Unable To See The Mountains, Palaces, & Gardens 

We tramp through life excessively fixated on the spoon.

How to hold it, not jiggle it, at what angle to best position it, how to best place our steps on flat ground, or for climbing  stairs.  Rarely taking extended moments to gaze up and around.

” “The wise man listened attentively to the boy’s explanation of why he had come, but told him that he didn’t have time just then to explain the secret of happiness. He suggested that the boy look around the palace and return in two hours.

“‘Meanwhile, I want to ask you to do something,’ said the wise man, handing the boy a teaspoon that held two drops of oil. ‘As you wander around, carry this spoon with you without allowing the oil to spill.’ “The boy began climbing and descending the many stairways of the palace, keeping his eyes fixed on the spoon. After two hours, he returned to the room where the wise man was. “‘Well,’asked the wise man, ‘did you see the Persian tapestries that are hanging in my dining hall? Did you see the garden that it took the master gardener ten years to create? Did you notice the beautiful parchments in my library?’ “The boy was embarrassed, and confessed that he had observed nothing. His only concern had been not to spill the oil that the wise man had entrusted to him.” (The Alchemist. Paulo Coelho)

We can pass through life’s odyssey tangibly thinking the oil on the spoon prevents us from gazing around, relaxing, or savoring the moments.

We can easily resent the oil, and wish to toss that bothersome spoon. Because to defend that oil, we sometimes concentrate too intently on the spoon. Poof, and life is gone.

Many of us advance through gardens, rather than saunter.

At times we bypass mountains, without a gaze. We romp through the temples and palaces without experiencing or seeing much of the beauty. Head down, fixated on delivering the oil with our spoon. Seeing little, marveling at little, stopping to soak the beauty very little.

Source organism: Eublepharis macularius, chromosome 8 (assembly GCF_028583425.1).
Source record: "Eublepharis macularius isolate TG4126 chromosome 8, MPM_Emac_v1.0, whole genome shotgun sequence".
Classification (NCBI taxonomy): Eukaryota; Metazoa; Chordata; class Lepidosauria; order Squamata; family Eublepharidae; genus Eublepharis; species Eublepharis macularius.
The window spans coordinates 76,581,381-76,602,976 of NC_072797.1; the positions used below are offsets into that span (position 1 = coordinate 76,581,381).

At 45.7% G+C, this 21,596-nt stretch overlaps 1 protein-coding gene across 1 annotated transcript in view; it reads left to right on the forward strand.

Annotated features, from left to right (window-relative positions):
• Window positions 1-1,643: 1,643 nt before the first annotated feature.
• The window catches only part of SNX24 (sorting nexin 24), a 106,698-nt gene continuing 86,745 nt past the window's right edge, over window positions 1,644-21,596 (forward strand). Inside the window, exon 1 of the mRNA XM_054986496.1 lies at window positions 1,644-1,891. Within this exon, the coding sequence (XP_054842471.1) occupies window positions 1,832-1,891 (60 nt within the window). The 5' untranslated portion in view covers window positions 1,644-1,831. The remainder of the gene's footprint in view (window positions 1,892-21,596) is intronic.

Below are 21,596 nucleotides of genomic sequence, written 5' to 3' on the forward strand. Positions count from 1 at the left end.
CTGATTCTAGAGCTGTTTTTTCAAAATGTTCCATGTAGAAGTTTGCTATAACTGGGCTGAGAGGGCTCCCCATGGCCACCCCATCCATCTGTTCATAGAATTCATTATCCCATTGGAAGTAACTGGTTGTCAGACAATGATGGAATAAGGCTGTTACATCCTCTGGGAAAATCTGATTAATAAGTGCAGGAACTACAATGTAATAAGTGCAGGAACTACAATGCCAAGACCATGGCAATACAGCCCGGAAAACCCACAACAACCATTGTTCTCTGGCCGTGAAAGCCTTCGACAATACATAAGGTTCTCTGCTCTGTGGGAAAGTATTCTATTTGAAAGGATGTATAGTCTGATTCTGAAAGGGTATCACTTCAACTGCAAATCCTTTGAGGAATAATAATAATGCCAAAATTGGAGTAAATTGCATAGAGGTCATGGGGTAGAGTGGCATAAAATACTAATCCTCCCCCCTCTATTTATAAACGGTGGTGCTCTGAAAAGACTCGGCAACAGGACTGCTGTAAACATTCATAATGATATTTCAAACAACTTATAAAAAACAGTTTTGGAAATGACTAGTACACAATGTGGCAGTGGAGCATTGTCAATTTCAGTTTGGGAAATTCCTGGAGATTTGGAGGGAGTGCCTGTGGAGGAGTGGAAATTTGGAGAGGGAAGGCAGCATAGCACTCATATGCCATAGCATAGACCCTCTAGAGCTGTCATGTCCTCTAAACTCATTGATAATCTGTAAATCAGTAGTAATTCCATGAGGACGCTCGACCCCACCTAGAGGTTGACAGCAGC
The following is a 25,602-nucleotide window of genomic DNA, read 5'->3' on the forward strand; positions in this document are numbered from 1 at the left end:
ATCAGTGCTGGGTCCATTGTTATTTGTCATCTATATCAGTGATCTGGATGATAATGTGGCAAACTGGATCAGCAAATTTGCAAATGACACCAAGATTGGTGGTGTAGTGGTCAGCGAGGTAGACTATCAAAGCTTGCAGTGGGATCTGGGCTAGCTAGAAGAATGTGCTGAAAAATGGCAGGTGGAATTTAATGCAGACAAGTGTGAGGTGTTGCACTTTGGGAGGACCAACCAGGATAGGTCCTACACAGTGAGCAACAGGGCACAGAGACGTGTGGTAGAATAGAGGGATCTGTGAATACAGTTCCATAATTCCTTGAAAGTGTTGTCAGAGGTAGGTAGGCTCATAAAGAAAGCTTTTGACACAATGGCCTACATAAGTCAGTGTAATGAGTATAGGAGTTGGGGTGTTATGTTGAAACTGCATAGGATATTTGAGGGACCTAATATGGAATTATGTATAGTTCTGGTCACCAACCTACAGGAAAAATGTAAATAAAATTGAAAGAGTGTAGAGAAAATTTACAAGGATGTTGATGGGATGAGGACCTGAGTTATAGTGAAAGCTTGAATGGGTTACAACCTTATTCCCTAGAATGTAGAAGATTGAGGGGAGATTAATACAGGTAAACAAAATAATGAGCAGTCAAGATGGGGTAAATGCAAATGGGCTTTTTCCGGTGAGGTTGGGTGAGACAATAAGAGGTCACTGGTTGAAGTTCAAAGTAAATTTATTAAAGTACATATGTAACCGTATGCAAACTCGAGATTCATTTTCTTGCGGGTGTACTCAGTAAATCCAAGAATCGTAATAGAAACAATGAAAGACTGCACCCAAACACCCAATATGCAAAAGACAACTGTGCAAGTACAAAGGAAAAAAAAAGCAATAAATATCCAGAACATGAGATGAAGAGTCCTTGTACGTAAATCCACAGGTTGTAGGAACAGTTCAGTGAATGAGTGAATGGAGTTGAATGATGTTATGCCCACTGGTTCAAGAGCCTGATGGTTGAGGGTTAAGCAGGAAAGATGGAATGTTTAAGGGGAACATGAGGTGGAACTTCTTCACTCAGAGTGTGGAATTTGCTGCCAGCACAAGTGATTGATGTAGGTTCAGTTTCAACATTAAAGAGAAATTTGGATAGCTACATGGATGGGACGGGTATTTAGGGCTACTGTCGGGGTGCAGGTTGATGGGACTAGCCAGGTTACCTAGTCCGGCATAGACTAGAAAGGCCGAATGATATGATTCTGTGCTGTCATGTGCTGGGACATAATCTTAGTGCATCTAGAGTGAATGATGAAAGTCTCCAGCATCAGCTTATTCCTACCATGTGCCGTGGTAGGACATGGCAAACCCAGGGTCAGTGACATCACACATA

I’ve walked through palaces, gardens, forests, and mountains with my head fixated on a spoon. Because I thought the oil demanded it.

“‘Then go back and observe the marvels of my world,’said the wise man. ‘You cannot trust a man if you don’t know his house.’ “Relieved, the boy picked up the spoon and returned to his exploration of the palace, this time observing all of the works of art on the ceilings and the walls. He saw the gardens, the mountains all around him, the beauty of the flowers, and the taste with which everything had been selected. Upon returning to the wise man, he related in detail everything he had seen. “‘But where are the drops of oil I entrusted to you?’asked the wise man. “Looking down at the spoon he held, the boy saw that the oil was gone. “‘Well, there is only one piece of advice I can give you,’said the wisest of wise men. ‘The secret of happiness is to see all the marvels of the world, and never to forget the drops of oil on the spoon.’”

The shepherd said nothing. He had understood the story the old king had told him. A shepherd may like to travel, but he should never forget about his sheep.” (The Alchemist. Paulo Coelho)

The oil is important… we can’t pretend it isn’t. The temptation is to toss it aside and run recklessly into the garden, making it all about us and our experiences. We all know people who have done this and hurt many people as a result.

How do we balance the two?

A shepherd does not forget his sheep, but he can slow down and enjoy the view around him. It is ok to lift the head and look around. To stop walking and take in some marvelous views.  Sheep don’t move that fast, nor require that intense a gaze all the time. They can chew on grass for hours without you telling them what to do.

Sheep are important, but take lots of time for the mountains and garden too.

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